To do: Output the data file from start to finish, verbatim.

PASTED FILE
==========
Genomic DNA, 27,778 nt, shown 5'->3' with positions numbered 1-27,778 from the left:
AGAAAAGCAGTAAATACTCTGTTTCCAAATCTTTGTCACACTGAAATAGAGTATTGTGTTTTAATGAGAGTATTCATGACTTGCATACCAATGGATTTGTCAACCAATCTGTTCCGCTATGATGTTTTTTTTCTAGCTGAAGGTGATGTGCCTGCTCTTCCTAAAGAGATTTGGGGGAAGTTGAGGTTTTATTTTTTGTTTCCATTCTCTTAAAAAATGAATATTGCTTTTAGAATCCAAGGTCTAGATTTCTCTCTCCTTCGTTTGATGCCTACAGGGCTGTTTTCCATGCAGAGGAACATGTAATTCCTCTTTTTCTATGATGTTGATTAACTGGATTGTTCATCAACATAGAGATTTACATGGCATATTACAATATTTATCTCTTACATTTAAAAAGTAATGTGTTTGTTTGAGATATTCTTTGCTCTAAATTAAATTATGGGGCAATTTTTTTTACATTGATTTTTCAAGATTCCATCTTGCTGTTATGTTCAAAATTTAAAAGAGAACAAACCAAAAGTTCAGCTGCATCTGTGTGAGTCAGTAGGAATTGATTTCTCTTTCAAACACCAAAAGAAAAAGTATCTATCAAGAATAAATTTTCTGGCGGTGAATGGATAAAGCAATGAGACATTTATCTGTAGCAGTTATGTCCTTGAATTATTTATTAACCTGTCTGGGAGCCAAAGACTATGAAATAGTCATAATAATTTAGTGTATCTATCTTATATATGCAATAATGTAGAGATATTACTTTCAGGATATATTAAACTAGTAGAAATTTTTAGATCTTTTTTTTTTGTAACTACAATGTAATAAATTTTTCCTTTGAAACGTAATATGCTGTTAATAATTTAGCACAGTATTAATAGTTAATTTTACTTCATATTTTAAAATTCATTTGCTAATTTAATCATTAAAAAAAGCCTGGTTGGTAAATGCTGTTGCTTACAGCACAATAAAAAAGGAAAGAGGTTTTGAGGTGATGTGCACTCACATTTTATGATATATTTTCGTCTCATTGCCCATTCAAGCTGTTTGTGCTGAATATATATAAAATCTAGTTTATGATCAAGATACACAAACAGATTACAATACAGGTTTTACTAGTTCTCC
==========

Genomic DNA, 27,778 nt, shown 5'->3' with positions numbered 1-27,778 from the left:
AGAAAAGCAGTAAATACTCTGTTTCCAAATCTTTGTCACACTGAAATAGAGTATTGTGTTTTAATGAGAGTATTCATGACTTGCATACCAATGGATTTGTCAACCAATCTGTTCCGCTATGATGTTTTTTTTCTAGCTGAAGGTGATGTGCCTGCTCTTCCTAAAGAGATTTGGGGGAAGTTGAGGTTTTATTTTTTGTTTCCATTCTCTTAAAAAATGAATATTGCTTTTAGAATCCAAGGTCTAGATTTCTCTCTCCTTCGTTTGATGCCTACAGGGCTGTTTTCCATGCAGAGGAACATGTAATTCCTCTTTTTCTATGATGTTGATTAACTGGATTGTTCATCAACATAGAGATTTACATGGCATATTACAATATTTATCTCTTACATTTAAAAAGTAATGTGTTTGTTTGAGATATTCTTTGCTCTAAATTAAATTATGGGGCAATTTTTTTTACATTGATTTTTCAAGATTCCATCTTGCTGTTATGTTCAAAATTTAAAAGAGAACAAACCAAAAGTTCAGCTGCATCTGTGTGAGTCAGTAGGAATTGATTTCTCTTTCAAACACCAAAAGAAAAAGTATCTATCAAGAATAAATTTTCTGGCGGTGAATGGATAAAGCAATGAGACATTTATCTGTAGCAGTTATGTCCTTGAATTATTTATTAACCTGTCTGGGAGCCAAAGACTATGAAATAGTCATAATAATTTAGTGTATCTATCTTATATATGCAATAATGTAGAGATATTACTTTCAGGATATATTAAACTAGTAGAAATTTTTAGATCTTTTTTTTTTGTAACTACAATGTAATAAATTTTTCCTTTGAAACGTAATATGCTGTTAATAATTTAGCACAGTATTAATAGTTAATTTTACTTCATATTTTAAAATTCATTTGCTAATTTAATCATTAAAAAAAGCCTGGTTGGTAAATGCTGTTGCTTACAGCACAATAAAAAAGGAAAGAGGTTTTGAGGTGATGTGCACTCACATTTTATGATATATTTTCGTCTCATTGCCCATTCAAGCTGTTTGTGCTGAATATATATAAAATCTAGTTTATGATCAAGATACACAAACAGATTACAATACAGGTTTTACTAGTTCTCC